After surprise loss in election, British PM May refuses to resign

British Prime Minister Teresa May called for snap elections six weeks ago hoping to increase her Conservative majority in parliament to give her some leeway in implementing her Brexit plan.

The gamble backfired yesterday as British voters went to the polls and expressed dissatisfaction with her leadership, giving the Labor Party a big win. 

The Conservatives still hold a plurality of seats in parliament – 318 with 652 needed for a majority.  But the Tories lost their majority, previously holding 331 seats, while Labor gained 30 seats and ended up with 262.

May has already struck a deal with the right-wing Unionist Party of Northern Ireland to add their 10 seats to her fragile majority, but going forward, most observers believe that May will have to step down soon.

Perhaps the biggest loser of the night was the Scottish Independence Party – a reliable Labor ally – who lost 21 of its 56 seats.  A second vote for Independence from Great Britain has now been delayed, and it's difficult to see when it might take place.  Scots voted to remain a part of Great Britain by 55-45 in 2014.

The Liberal Democrats, who have been coalition partners with both Conservatives and Labor in the past, gained five seats and ended up with 13.  They have refused entreaties from Jeremy Corbyn, Labor's leader, to join in a coalition against the Conservatives and have indicated that they will not join the Conservatives, either.  Their former leader, Nick Clegg, actually lost his seat.

Finally, the U.K. Independence Party (UKIP) lost its only seat in Parliament and was a non-factor across the board.  The party whose popularity in 2016 forced a vote on Great Britain's continued participation in the European Union, which resulted in a British exit, has fallen considerably since its charismatic leader, Nigel Farage, resigned his position.

Despite the fall of UKIP, the populist wave that has swept the Western world continued.  Labor's gains could be seen as a rejection of the status quo, while their failure to gain a majority shows that establishment liberals are in as bad odor as conservatives.  UKIP's successor to Farage, Paul Nutall, resigned following his party's tepid performance at the polls; with the Tories adopting many of UKIP's positions, the party's program has basically gone mainstream.

Fox News offers an analysis of some of the reasons May's gamble backfired:

Brexit failed to emerge as a major issue in the campaign, as both the Conservatives and Labour said they would respect voters' wishes and go through with the divorce.

Then, attacks that killed 30 people in Manchester and London twice brought the campaign to a halt, sent a wave of anxiety through Britain and forced May to defend the government's record on fighting terrorism. Corbyn accused the Conservatives of undermining Britain's security by cutting the number of police on the streets.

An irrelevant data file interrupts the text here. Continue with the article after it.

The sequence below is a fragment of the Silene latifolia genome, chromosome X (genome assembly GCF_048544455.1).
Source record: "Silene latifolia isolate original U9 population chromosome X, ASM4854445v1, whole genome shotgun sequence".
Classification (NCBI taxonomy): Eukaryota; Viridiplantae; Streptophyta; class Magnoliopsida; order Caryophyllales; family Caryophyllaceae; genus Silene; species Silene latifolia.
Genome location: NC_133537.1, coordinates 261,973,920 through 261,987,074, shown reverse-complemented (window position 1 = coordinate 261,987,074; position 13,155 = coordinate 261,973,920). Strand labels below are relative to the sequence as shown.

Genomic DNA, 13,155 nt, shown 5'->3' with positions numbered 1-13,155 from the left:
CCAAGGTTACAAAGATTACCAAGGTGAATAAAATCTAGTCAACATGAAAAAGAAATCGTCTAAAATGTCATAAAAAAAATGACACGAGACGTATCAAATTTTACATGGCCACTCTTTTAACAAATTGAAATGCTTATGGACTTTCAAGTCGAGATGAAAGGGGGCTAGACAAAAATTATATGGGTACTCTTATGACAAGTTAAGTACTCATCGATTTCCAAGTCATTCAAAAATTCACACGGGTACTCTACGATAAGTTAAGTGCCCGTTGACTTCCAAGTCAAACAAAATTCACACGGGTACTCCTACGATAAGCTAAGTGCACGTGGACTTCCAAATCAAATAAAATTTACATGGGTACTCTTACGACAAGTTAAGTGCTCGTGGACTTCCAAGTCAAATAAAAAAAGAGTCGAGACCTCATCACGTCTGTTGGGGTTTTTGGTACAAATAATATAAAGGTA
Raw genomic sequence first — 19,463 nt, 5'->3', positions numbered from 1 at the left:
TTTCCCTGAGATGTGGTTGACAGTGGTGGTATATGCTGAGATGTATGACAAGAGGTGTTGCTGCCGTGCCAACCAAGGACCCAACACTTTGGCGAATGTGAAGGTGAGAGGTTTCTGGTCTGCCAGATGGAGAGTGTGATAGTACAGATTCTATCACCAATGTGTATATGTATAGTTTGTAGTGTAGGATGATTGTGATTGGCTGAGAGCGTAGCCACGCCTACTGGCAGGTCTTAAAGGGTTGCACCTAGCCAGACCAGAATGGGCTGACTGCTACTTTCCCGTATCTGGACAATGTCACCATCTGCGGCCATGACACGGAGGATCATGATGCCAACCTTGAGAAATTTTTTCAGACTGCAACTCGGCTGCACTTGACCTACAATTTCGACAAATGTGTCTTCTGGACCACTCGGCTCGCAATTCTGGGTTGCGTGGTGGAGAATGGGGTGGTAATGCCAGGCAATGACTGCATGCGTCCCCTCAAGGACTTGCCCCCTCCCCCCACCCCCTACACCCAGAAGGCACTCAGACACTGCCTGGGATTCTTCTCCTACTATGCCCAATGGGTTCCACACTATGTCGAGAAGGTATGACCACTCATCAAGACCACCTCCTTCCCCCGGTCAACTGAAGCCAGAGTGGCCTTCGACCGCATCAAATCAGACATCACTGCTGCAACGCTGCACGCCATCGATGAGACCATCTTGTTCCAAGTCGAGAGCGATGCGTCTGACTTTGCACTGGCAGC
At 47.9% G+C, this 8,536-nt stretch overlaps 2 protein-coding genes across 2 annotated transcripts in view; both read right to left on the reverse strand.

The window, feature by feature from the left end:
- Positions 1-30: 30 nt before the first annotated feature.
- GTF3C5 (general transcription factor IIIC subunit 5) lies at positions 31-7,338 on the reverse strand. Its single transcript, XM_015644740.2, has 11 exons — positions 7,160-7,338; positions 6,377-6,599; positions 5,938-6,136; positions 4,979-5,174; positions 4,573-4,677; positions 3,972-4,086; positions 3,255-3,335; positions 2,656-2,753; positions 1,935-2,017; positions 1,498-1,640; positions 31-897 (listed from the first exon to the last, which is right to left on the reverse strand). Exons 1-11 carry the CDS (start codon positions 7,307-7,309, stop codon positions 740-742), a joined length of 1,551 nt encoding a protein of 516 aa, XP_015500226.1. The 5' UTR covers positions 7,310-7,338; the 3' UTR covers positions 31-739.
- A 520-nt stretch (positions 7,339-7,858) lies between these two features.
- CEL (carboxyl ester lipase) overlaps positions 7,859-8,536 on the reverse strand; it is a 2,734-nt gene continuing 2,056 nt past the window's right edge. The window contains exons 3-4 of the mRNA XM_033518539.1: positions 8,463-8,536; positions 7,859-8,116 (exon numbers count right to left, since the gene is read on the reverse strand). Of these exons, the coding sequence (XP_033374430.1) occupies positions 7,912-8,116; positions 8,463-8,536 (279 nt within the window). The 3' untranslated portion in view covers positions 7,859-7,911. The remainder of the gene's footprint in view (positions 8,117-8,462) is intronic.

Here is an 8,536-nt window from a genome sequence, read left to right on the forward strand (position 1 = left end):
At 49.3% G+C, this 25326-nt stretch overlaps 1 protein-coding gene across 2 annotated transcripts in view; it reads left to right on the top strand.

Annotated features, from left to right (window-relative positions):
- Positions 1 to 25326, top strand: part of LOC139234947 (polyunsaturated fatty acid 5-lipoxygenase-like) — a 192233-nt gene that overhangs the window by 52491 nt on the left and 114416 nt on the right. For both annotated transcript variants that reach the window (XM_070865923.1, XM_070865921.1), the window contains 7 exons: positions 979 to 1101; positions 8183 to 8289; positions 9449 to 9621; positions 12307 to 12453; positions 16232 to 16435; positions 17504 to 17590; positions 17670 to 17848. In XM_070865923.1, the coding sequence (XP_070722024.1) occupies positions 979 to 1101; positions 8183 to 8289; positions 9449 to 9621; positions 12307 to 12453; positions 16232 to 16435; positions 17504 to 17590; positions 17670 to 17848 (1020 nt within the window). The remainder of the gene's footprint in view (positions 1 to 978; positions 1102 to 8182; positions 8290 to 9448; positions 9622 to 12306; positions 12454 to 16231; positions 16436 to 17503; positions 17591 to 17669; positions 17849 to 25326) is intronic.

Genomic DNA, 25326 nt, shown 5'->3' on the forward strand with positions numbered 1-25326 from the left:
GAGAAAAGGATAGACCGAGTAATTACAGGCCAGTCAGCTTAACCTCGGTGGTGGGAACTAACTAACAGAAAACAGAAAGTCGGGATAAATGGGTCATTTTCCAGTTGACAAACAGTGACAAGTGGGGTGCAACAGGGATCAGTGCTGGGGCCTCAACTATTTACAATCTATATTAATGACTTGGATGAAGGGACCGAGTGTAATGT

Eight people were killed near London Bridge on Saturday when three men drove a van into pedestrians and then stabbed revelers in an area filled with bars and restaurants. Two weeks earlier, a suicide bomber killed 22 people as they were leaving a concert in Manchester. Before the election, five people died during a vehicle and knife attack near Parliament on March 22.

Rachel Sheard, who cast her vote near the site of the London Bridge attack, said the election hadn't gone as expected – and that it certainly wasn't about Brexit.

"I don't think that's in the hearts and minds of Londoners at the minute, (not) nearly as much as security is," said Sheard, 22. "It was very scary on Saturday."

While security was on many voters' minds, it was far from the only issue.

"It's important, but it's only one issue amongst several," said 68-year-old Mike Peacroft. "I wouldn't necessarily say it's at the top. Obviously at my end of the (age) spectrum I'm more interested in things like pensions and so forth, NHS health care – plus schooling, those are really my main concerns."

Both sides have not only promised to continue with Brexit talks, but also massively fund the failing NHS national health care program with Conservatives proposing a smaller increase. 

As for Brexit, it may not have been a big issue, but for Conservatives, there is a growing gap between those who support May's idea of a "hard" Brexit – a near total break with the economies of Europe – and those who desire a "soft" Brexit, which would take into consideration some of the needs of the E.U.  One of May's reasons for the snap election was to gain Conservative seats and increase her influence with the party so that whatever Brexit plan she settles on would gain Conservative approval.

May will not resign, but her days are numbered.  The Conservatives have a fairly short bench, and replacing her will not necessarily improve their prospects.  One obvious name is former London mayor, now foreign secretary, Boris Johnson, who refused to challenge for the leadership last year and which looks now like a pretty good call.  Significantly, he has yet to endorse May for P.M.

Great Britain is entering a period of uncertainty domestically.  The Brexit issue will heat up as the practical consequences of getting out of the E.U. hit home with British voters.  But there is no indication that either party wants to challenge the country's exit from the E.U., and whether it's A hard or soft exit, Great Britain will once again chart its own course in its relations with the European continent.